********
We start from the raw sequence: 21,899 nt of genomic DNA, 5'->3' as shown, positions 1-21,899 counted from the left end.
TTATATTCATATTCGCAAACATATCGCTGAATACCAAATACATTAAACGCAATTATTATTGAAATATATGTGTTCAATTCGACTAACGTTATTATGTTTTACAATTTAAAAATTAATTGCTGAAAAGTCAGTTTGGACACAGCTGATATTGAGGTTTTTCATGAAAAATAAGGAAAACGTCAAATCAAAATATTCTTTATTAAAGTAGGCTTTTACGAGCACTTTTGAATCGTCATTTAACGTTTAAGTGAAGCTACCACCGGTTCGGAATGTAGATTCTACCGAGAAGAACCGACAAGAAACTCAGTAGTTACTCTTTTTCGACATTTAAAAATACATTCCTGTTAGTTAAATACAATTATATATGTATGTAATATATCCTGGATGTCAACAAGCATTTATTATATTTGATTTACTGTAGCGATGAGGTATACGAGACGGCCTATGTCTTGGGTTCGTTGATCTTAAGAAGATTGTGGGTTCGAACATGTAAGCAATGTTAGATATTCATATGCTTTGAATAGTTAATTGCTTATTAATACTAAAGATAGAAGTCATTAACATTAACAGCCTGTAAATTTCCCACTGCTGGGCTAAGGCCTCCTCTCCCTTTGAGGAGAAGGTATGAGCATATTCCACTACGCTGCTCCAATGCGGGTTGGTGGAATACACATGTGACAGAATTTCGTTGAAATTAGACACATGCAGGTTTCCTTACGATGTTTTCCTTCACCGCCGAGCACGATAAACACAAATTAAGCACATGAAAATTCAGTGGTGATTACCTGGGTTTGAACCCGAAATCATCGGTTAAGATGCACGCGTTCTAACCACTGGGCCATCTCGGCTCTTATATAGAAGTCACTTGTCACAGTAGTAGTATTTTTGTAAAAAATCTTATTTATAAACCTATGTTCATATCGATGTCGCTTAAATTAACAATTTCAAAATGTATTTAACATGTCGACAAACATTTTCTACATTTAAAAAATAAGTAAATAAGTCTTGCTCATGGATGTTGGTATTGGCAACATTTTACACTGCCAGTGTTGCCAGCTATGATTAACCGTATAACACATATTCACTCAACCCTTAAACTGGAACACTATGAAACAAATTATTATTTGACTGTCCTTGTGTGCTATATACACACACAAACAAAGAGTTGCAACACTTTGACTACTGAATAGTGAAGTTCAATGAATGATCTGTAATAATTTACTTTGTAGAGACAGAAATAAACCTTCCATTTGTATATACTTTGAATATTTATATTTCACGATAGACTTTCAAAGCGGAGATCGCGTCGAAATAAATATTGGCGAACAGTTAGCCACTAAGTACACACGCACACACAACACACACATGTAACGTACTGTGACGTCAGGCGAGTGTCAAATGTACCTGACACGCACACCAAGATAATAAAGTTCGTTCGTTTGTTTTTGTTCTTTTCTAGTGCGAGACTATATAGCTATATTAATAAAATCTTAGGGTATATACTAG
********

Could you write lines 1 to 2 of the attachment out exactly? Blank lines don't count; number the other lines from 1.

We start from the raw sequence: 21,899 nt of genomic DNA, 5'->3' as shown, positions 1-21,899 counted from the left end.
TTATATTCATATTCGCAAACATATCGCTGAATACCAAATACATTAAACGCAATTATTATTGAAATATATGTGTTCAATTCGACTAACGTTATTATGTTTTACAATTTAAAAATTAATTGCTGAAAAGTCAGTTTGGACACAGCTGATATTGAGGTTTTTCATGAAAAATAAGGAAAACGTCAAATCAAAATATTCTTTATTAAAGTAGGCTTTTACGAGCACTTTTGAATCGTCATTTAACGTTTAAGTGAAGCTACCACCGGTTCGGAATGTAGATTCTACCGAGAAGAACCGACAAGAAACTCAGTAGTTACTCTTTTTCGACATTTAAAAATACATTCCTGTTAGTTAAATACAATTATATATGTATGTAATATATCCTGGATGTCAACAAGCATTTATTATATTTGATTTACTGTAGCGATGAGGTATACGAGACGGCCTATGTCTTGGGTTCGTTGATCTTAAGAAGATTGTGGGTTCGAACATGTAAGCAATGTTAGATATTCATATGCTTTGAATAGTTAATTGCTTATTAATACTAAAGATAGAAGTCATTAACATTAACAGCCTGTAAATTTCCCACTGCTGGGCTAAGGCCTCCTCTCCCTTTGAGGAGAAGGTATGAGCATATTCCACTACGCTGCTCCAATGCGGGTTGGTGGAATACACATGTGACAGAATTTCGTTGAAATTAGACACATGCAGGTTTCCTTACGATGTTTTCCTTCACCGCCGAGCACGATAAACACAAATTAAGCACATGAAAATTCAGTGGTGATTACCTGGGTTTGAACCCGAAATCATCGGTTAAGATGCACGCGTTCTAACCACTGGGCCATCTCGGCTCTTATATAGAAGTCACTTGTCACAGTAGTAGTATTTTTGTAAAAAATCTTATTTATAAACCTATGTTCATATCGATGTCGCTTAAATTAACAATTTCAAAATGTATTTAACATGTCGACAAACATTTTCTACATTTAAAAAATAAGTAAATAAGTCTTGCTCATGGATGTTGGTATTGGCAACATTTTACACTGCCAGTGTTGCCAGCTATGATTAACCGTATAACACATATTCACTCAACCCTTAAACTGGAACACTATGAAACAAATTATTATTTGACTGTCCTTGTGTGCTATATACACACACAAACAAAGAGTTGCAACACTTTGACTACTGAATAGTGAAGTTCAATGAATGATCTGTAATAATTTACTTTGTAGAGACAGAAATAAACCTTCCATTTGTATATACTTTGAATATTTATATTTCACGATAGACTTTCAAAGCGGAGATCGCGTCGAAATAAATATTGGCGAACAGTTAGCCACTAAGTACACACGCACACACAACACACACATGTAACGTACTGTGACGTCAGGCGAGTGTCAAATGTACCTGACACGCACACCAAGATAATAAAGTTCGTTCGTTTGTTTTTGTTCTTTTCTAGTGCGAGACTATATAGCTATATTAATAAAATCTTAGGGTATATACTAG